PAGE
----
An ailing Rafael Nadal battled to a five-set victory over Denis Shapovalov in a dramatic Australian Open quarter-final.
Nadal lost from two sets up against Stefanos Tsitsipas at the same stage last year and it appeared the same may well happen when Shapovalov forced a decider on Rod Laver Arena.
But Nadal, who had called the trainer for a stomach issue during the fourth set, made his experience count to move ahead early in the fifth and hold on for a 6-3 6-4 4-6 3-6 6-3 victory.
A relieved Nadal said: “I was completely destroyed. Very tough day, very warm. I didn’t practise for it.
“I was a little bit lucky at the beginning of the fifth. At the beginning of the match I was playing great but I know how difficult it is to play against a player like Denis.
“For me it’s amazing to be in the semi-finals.”
Importantly, the 35-year-old now has two days off to try to recover physically before his semi-final against either Matteo Berrettini or Gael Monfils.
“I started to feel not very well in my stomach,” said the sixth seed. “I think I was lucky that I was serving great in the fifth. It was a great test and I really believe I’m going to be ready for that semi-final.”
Nadal was not considered among the big favourites at the start of the fortnight having not competed for half of last season because of a foot problem.
But he played himself into that position, dropping only one set to Karen Khachanov during the first four rounds and raising hopes that he could win a record 21st grand slam title.
Shapovalov pulled off one of the biggest victories of his career over third seed Alexander Zverev in the fourth round to reach his third slam quarter-final and first in Melbourne.
The 22-year-old was unable to find his best form in the opening set, though, and then showed his frustration by getting into a row with umpire Carlos Bernardes over the time Nadal was taking between points.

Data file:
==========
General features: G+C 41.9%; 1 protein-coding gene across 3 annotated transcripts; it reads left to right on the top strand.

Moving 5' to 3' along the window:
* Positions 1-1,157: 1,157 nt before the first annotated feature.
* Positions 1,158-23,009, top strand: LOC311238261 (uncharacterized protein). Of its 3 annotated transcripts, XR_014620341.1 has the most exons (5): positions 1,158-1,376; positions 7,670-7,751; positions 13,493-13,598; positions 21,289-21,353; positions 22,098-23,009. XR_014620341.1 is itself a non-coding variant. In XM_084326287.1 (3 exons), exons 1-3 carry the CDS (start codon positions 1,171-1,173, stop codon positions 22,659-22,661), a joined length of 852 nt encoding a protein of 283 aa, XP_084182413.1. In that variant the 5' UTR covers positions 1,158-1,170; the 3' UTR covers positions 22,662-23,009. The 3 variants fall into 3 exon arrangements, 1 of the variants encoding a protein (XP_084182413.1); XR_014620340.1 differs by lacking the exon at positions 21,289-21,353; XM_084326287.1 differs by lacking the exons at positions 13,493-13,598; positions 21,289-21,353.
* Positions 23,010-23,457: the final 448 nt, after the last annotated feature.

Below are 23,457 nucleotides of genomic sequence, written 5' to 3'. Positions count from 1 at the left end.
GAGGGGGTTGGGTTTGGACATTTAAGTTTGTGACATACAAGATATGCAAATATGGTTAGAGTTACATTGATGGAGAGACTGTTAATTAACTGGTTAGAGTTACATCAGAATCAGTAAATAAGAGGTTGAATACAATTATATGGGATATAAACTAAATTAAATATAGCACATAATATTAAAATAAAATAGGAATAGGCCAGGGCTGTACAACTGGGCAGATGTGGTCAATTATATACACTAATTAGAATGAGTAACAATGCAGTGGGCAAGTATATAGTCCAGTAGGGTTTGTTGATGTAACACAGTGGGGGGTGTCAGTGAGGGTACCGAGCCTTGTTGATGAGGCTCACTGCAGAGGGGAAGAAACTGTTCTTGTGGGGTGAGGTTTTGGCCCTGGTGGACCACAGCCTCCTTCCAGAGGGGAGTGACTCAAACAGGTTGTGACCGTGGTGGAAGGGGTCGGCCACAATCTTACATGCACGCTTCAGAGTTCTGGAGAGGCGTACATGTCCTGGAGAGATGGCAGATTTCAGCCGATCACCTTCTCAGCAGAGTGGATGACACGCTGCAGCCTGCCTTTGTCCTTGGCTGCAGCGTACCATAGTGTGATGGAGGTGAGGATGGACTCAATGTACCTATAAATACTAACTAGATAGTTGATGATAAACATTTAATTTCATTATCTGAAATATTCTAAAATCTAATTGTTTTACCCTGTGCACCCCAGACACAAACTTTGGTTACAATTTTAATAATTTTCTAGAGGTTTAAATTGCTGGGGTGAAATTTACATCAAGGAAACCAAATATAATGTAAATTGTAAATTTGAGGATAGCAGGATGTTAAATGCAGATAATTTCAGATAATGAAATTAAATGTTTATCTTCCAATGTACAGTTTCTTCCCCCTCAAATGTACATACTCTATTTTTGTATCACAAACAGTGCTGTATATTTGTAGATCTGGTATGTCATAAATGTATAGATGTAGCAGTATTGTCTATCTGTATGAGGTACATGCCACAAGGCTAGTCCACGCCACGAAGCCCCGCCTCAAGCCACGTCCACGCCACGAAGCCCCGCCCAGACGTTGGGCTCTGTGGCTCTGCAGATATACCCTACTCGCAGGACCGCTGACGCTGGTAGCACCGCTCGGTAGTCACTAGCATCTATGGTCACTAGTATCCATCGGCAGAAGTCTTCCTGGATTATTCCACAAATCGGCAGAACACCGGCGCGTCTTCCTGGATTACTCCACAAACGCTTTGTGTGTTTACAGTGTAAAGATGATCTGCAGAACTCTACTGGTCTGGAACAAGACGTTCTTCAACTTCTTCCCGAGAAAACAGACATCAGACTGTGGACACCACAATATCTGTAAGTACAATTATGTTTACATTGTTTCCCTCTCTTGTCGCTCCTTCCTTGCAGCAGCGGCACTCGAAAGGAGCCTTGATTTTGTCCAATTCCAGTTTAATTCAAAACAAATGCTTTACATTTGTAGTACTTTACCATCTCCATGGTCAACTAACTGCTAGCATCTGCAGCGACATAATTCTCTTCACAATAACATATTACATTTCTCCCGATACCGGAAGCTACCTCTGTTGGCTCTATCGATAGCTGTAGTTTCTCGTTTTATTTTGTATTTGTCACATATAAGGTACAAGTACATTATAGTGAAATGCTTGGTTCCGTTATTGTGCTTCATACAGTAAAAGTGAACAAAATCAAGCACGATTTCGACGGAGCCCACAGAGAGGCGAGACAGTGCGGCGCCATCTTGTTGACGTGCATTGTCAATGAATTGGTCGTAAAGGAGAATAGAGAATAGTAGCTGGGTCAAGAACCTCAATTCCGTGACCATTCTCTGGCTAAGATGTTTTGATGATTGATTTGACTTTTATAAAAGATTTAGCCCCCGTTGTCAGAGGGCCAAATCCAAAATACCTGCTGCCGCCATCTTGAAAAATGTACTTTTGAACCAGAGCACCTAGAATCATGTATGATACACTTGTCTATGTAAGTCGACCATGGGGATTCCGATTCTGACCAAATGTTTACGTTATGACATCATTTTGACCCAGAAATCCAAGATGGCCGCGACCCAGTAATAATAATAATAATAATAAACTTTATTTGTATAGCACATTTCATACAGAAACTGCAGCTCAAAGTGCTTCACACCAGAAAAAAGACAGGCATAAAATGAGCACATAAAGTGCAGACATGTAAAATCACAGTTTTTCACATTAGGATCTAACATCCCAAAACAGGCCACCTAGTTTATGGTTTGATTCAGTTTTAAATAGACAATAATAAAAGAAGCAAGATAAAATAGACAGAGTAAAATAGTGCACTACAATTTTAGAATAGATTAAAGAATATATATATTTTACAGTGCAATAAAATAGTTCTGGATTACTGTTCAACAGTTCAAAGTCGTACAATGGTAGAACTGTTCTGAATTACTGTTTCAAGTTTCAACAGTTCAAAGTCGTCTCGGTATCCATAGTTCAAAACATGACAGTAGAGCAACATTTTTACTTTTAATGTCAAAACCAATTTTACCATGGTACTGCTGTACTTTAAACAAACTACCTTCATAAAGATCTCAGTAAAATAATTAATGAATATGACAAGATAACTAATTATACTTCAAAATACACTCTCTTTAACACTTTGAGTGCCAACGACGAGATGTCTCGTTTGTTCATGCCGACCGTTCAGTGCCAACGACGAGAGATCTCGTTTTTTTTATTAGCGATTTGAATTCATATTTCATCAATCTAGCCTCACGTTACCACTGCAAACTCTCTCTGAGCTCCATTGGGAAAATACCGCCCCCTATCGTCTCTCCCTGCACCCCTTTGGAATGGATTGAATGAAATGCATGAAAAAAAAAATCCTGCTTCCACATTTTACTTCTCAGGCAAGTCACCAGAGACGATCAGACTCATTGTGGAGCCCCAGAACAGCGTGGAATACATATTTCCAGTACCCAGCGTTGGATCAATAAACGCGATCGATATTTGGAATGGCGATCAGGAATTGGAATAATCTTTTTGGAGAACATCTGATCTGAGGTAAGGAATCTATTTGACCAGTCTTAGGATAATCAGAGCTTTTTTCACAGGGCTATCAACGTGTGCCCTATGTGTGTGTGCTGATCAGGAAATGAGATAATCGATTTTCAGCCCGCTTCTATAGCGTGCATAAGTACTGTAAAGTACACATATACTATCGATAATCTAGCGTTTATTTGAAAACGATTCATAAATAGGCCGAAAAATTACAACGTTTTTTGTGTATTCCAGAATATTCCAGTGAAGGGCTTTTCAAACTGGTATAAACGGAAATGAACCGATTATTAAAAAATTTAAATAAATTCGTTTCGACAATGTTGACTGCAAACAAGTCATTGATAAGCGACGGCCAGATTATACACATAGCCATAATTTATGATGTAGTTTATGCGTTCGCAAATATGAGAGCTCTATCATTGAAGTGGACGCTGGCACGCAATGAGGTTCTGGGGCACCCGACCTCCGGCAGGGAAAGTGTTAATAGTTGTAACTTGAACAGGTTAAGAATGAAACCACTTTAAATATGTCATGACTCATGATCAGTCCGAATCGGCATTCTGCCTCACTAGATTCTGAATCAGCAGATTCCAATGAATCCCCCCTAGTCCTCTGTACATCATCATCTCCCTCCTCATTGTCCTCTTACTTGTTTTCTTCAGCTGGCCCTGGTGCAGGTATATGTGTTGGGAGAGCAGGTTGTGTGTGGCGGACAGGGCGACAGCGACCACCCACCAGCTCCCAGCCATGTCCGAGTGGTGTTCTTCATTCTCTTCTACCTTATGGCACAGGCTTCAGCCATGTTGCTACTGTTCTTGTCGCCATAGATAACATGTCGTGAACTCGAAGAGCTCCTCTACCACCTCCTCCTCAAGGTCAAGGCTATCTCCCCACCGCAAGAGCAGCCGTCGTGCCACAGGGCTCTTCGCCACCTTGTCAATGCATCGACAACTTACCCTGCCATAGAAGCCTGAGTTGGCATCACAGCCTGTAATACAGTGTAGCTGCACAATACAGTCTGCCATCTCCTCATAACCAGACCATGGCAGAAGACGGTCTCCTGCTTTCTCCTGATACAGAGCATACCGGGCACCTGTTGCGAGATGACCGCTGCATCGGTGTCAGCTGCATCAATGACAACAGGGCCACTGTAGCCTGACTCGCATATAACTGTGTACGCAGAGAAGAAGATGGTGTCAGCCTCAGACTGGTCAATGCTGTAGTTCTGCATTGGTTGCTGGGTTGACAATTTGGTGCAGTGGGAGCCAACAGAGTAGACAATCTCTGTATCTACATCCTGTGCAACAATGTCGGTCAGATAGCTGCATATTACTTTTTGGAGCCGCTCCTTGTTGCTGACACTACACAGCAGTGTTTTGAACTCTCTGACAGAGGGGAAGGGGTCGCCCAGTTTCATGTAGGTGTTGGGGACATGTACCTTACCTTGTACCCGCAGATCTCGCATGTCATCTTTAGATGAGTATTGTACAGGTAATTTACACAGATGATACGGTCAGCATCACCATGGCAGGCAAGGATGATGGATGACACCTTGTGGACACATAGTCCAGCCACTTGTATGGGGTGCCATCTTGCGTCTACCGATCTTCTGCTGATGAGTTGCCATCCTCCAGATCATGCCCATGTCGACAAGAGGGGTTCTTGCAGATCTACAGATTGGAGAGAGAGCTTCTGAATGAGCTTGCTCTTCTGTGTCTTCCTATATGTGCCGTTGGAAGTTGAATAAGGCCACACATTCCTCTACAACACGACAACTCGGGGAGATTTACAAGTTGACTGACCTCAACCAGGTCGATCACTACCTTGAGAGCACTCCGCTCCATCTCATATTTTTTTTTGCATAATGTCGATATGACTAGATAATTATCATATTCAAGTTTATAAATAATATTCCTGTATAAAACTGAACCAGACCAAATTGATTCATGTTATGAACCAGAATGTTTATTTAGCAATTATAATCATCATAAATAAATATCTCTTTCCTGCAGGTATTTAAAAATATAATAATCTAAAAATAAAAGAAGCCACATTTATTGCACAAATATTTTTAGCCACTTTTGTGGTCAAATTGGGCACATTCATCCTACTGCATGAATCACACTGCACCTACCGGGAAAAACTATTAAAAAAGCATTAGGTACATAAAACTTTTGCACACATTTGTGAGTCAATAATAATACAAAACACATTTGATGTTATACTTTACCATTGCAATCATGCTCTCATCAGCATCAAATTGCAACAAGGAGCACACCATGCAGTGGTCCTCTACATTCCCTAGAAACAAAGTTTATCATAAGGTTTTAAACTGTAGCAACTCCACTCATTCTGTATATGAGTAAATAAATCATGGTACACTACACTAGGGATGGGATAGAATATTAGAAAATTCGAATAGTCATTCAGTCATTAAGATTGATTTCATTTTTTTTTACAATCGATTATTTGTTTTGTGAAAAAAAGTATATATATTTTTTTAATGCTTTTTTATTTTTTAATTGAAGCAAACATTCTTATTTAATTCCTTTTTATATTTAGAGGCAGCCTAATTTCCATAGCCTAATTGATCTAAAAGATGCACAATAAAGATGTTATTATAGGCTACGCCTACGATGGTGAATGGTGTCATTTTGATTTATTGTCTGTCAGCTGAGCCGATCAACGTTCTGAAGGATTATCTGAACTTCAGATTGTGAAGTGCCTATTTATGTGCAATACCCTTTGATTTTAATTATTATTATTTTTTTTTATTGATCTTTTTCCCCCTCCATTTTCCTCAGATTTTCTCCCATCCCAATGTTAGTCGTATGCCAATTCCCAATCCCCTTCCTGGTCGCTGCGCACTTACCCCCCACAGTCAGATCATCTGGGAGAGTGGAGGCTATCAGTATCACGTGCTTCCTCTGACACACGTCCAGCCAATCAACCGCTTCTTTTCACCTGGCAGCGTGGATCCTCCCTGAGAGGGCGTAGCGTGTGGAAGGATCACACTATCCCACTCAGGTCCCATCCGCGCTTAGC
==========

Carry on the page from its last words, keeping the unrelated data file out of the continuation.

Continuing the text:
After Bernardes refused to give Nadal a time violation for delaying Shapovalov on his serve, the Canadian shouted: “You guys are all corrupt,” and he and Nadal then had words at the net.
It did not distract Nadal, who moved into a two-set lead, but Shapovalov began to turn the tide in the third set and clinched it with a backhand winner after his opponent was given a time violation.
Nadal began to look weary and troubled in the fourth set, leaving the court for six and a half minutes at the end of it for a medical examination and a toilet break.
Two double faults – he served 11 during the match – put him in trouble in the opening game of the decider but Shapovalov could not take advantage and then dropped serve himself to give Nadal a lifeline.
The Spaniard seized it, finding more conviction in his shots again and exploiting costly errors from his opponent, who will feel he had the match in his grasp.
When a final backhand volley drifted wide, Shapovalov smashed his racket angrily on the court while Nadal celebrated reaching his 36th grand slam semi-final.